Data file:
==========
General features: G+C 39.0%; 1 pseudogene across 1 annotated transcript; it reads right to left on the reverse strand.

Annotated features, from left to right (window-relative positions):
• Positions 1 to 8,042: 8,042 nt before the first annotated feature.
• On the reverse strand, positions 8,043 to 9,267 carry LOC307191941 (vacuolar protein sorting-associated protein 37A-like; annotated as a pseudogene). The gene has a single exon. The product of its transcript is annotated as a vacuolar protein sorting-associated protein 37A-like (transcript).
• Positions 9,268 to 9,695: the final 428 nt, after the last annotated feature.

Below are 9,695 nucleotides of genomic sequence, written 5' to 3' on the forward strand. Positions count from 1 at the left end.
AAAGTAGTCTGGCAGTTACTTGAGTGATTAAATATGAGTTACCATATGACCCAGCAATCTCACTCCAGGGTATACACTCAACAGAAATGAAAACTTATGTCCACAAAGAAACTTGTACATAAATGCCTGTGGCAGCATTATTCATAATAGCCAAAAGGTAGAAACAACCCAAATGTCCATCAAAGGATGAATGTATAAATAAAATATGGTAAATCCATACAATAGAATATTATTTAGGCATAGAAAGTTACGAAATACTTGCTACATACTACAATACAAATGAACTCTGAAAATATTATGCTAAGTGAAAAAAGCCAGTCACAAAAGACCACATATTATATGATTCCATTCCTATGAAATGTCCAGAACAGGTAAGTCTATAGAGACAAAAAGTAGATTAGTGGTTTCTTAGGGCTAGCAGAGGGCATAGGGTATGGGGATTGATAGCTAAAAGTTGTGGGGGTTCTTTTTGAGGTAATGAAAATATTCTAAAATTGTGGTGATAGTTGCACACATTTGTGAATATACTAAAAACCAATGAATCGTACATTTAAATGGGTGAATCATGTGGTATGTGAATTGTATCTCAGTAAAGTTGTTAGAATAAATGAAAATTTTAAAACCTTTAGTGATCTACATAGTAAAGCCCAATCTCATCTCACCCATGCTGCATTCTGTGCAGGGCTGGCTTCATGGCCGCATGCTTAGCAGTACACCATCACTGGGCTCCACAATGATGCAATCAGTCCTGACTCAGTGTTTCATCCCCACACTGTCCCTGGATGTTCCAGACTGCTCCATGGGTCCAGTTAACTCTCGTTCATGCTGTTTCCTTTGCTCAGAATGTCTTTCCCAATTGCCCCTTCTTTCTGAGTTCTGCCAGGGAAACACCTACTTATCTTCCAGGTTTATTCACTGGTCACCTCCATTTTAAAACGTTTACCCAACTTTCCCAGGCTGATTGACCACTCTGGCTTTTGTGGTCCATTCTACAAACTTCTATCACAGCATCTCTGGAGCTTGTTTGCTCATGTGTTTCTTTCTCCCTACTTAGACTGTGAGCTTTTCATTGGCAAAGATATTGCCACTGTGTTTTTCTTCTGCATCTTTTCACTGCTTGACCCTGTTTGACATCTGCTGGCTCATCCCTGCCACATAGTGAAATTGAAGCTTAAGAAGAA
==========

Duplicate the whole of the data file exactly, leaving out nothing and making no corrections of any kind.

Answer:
General features: G+C 39.0%; 1 pseudogene across 1 annotated transcript; it reads right to left on the reverse strand.

Annotated features, from left to right (window-relative positions):
• Positions 1 to 8,042: 8,042 nt before the first annotated feature.
• On the reverse strand, positions 8,043 to 9,267 carry LOC307191941 (vacuolar protein sorting-associated protein 37A-like; annotated as a pseudogene). The gene has a single exon. The product of its transcript is annotated as a vacuolar protein sorting-associated protein 37A-like (transcript).
• Positions 9,268 to 9,695: the final 428 nt, after the last annotated feature.

Below are 9,695 nucleotides of genomic sequence, written 5' to 3' on the forward strand. Positions count from 1 at the left end.
AAAGTAGTCTGGCAGTTACTTGAGTGATTAAATATGAGTTACCATATGACCCAGCAATCTCACTCCAGGGTATACACTCAACAGAAATGAAAACTTATGTCCACAAAGAAACTTGTACATAAATGCCTGTGGCAGCATTATTCATAATAGCCAAAAGGTAGAAACAACCCAAATGTCCATCAAAGGATGAATGTATAAATAAAATATGGTAAATCCATACAATAGAATATTATTTAGGCATAGAAAGTTACGAAATACTTGCTACATACTACAATACAAATGAACTCTGAAAATATTATGCTAAGTGAAAAAAGCCAGTCACAAAAGACCACATATTATATGATTCCATTCCTATGAAATGTCCAGAACAGGTAAGTCTATAGAGACAAAAAGTAGATTAGTGGTTTCTTAGGGCTAGCAGAGGGCATAGGGTATGGGGATTGATAGCTAAAAGTTGTGGGGGTTCTTTTTGAGGTAATGAAAATATTCTAAAATTGTGGTGATAGTTGCACACATTTGTGAATATACTAAAAACCAATGAATCGTACATTTAAATGGGTGAATCATGTGGTATGTGAATTGTATCTCAGTAAAGTTGTTAGAATAAATGAAAATTTTAAAACCTTTAGTGATCTACATAGTAAAGCCCAATCTCATCTCACCCATGCTGCATTCTGTGCAGGGCTGGCTTCATGGCCGCATGCTTAGCAGTACACCATCACTGGGCTCCACAATGATGCAATCAGTCCTGACTCAGTGTTTCATCCCCACACTGTCCCTGGATGTTCCAGACTGCTCCATGGGTCCAGTTAACTCTCGTTCATGCTGTTTCCTTTGCTCAGAATGTCTTTCCCAATTGCCCCTTCTTTCTGAGTTCTGCCAGGGAAACACCTACTTATCTTCCAGGTTTATTCACTGGTCACCTCCATTTTAAAACGTTTACCCAACTTTCCCAGGCTGATTGACCACTCTGGCTTTTGTGGTCCATTCTACAAACTTCTATCACAGCATCTCTGGAGCTTGTTTGCTCATGTGTTTCTTTCTCCCTACTTAGACTGTGAGCTTTTCATTGGCAAAGATATTGCCACTGTGTTTTTCTTCTGCATCTTTTCACTGCTTGACCCTGTTTGACATCTGCTGGCTCATCCCTGCCACATAGTGAAATTGAAGCTTAAGAAGAA